Amazing grace, how sweet the sound, that saved a wretch like me!
When you understand the history behind these words, they are even more powerful. John Newton was very much a wretch. He was the captain of a slave ship. But after a powerful conversion experience, he became an Anglican priest. One of his parishioners was a member of Parliament named William Wilberforce, the man who was almost singlehandedly responsible for the abolition of the British slave trade.
That’s not speaking about “real problems of people” but, rather, the problem and the solution, the only solution, that brings life and health and peace to every person. And is that not, again, merely a reiteration of the words of Paul?
“Wretched man that I am! Who will deliver me from this body of death? Thanks be to God through Jesus Christ our Lord!”
Romans 7 is a difficult passage, not only to preach but to read—because not a single one of us can read it without realizing we are, indeed, wretched. There is no comfort in the law because, as Paul says, “the law is spiritual” but we are “of the flesh, sold under sin.” Slaves, if you will, to sin. We are wretches. We are bound to do those things we know we ought not to do, yet we do them anyway.
If that sounds like circular reasoning, well, it is—because sin makes us go around in circles, bouncing off the walls, tying us up in knots, burying us in self-pity and self-loathing—restless souls longing to be free, but knowing we cannot free ourselves.
“Heavenly Father, you have made us for yourself,” we prayed earlier, “and our hearts are restless until they rest in you: Look with compassion upon the heartfelt desires of your servants, and purify our disordered affections, that we may behold your eternal glory in the face of Christ Jesus; who lives and reigns with you and the Holy Spirit, one God, for ever and ever.”
|Augustine of Hippo|
The language of this prayer, particularly the first part, is borrowed from St. Augustine, another wretch of a man that God made his treasure. In his Confessions, his spiritual autobiography, he withholds nothing in bearing his soul to God about his own disordered affections that manifested themselves in some pretty wild youthful indiscretions.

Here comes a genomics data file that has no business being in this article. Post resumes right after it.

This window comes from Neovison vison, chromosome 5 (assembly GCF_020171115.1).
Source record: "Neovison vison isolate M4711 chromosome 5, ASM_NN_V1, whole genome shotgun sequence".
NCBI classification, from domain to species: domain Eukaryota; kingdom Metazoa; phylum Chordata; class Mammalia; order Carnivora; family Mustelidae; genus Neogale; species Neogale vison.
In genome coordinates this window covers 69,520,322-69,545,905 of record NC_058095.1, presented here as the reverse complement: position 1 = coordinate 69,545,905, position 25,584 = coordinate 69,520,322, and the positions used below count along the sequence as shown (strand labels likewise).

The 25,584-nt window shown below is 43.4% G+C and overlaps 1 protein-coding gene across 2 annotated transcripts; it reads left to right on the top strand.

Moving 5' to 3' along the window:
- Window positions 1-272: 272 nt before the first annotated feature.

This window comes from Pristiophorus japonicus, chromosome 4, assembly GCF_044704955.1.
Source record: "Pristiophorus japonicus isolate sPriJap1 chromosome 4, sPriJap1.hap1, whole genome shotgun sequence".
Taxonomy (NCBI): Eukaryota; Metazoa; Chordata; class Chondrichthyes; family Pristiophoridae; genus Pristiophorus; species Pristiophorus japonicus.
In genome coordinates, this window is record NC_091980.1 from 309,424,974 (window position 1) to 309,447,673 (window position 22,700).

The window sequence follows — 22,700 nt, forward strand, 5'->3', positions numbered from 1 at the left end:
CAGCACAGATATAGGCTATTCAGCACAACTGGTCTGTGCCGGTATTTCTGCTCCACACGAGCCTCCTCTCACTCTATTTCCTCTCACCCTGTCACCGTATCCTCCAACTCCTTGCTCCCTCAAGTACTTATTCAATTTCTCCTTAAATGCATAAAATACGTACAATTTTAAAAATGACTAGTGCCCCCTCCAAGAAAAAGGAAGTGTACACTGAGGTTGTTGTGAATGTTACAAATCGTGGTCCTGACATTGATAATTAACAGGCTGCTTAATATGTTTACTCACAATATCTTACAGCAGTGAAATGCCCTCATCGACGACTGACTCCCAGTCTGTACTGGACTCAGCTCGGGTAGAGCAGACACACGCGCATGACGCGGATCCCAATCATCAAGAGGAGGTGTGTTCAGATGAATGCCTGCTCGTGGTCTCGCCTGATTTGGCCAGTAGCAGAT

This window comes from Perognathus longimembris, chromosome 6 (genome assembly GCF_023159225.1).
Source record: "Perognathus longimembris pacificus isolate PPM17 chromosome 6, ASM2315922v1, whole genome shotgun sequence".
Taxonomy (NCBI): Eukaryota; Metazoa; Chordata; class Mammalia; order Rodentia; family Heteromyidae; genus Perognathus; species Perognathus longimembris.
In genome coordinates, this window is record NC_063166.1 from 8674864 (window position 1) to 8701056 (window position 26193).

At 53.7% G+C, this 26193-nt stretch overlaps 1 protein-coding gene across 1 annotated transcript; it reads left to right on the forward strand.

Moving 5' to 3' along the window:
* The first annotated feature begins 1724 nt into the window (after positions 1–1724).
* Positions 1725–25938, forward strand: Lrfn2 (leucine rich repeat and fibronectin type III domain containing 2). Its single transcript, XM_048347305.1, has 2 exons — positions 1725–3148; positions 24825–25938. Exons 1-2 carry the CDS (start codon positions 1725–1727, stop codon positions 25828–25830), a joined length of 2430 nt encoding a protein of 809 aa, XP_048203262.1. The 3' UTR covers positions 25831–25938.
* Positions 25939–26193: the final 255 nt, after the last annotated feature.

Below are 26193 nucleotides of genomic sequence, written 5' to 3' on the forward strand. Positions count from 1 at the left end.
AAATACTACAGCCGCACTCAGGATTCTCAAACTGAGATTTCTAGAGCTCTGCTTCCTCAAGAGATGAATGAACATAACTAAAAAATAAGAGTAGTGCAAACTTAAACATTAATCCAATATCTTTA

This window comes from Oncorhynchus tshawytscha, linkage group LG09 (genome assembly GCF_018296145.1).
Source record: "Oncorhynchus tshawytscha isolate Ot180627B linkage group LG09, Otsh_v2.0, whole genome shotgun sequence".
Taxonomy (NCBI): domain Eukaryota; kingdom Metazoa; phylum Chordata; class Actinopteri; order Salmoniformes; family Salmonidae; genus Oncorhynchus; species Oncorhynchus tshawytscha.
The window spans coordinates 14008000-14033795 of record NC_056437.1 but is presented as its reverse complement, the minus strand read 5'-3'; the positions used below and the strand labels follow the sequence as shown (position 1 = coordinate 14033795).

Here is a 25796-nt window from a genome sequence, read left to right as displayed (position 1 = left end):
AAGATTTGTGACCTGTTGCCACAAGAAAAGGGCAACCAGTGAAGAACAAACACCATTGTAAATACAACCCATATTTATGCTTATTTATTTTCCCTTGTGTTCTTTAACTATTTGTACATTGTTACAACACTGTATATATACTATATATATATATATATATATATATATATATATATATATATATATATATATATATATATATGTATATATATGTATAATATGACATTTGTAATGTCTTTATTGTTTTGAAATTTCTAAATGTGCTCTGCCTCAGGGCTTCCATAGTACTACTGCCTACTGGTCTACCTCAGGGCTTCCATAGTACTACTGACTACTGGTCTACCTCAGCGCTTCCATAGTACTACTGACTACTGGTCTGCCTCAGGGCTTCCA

I cared for nothing but to love and be loved. But my love went beyond the affection of one mind for another, beyond the arc of the bright beam of friendship. Bodily desire, like a morass, and adolescent sex welling up within me exuded mists which clouded over and obscured my heart, so that I could not distinguish the clear light of true love from the murk of lust. Love and lust together seethed within me. In my tender youth they swept me away over the precipice of my body’s appetites and plunged me in the whirlpool of sin. More and more I angered you, unawares. For I had been deafened by the clank of my chains, the fetters of the death which was my due to punish the pride of my soul. I strayed still farther from you and you did not restrain me. I was tossed and spilled, floundering in the broiling sea of my fornication, and you said no word. How long it was before I learned that you were my true joy! You were silent then, and I went on my way, farther from you, proud in my distress and restless in fatigue, sowing more and more seeds whose only crop was grief.
That is one paragraph in a 13-volume, 350-page work. Augustine, like Paul and like John Newton, was certainly not born a Christian. No one is. We are all born wretches. We don’t like to hear that. We don’t like to be reminded of it. But if we were not all born wretches, born in sin, far gone from original righteousness, we would not all be here today, to cry out as Paul and Augustine and Newton and countless others have done, “Wretched man that I am! Who will deliver me from this body of death?”
Behold the man upon a cross, my sin upon his shoulders; Ashamed, I hear my mocking voice call out among the scoffers. It was my sin that held him there until it was accomplished; His dying breath has brought me life; I know that it is finished.
“Thanks be to God through Jesus Christ our Lord.” Amen.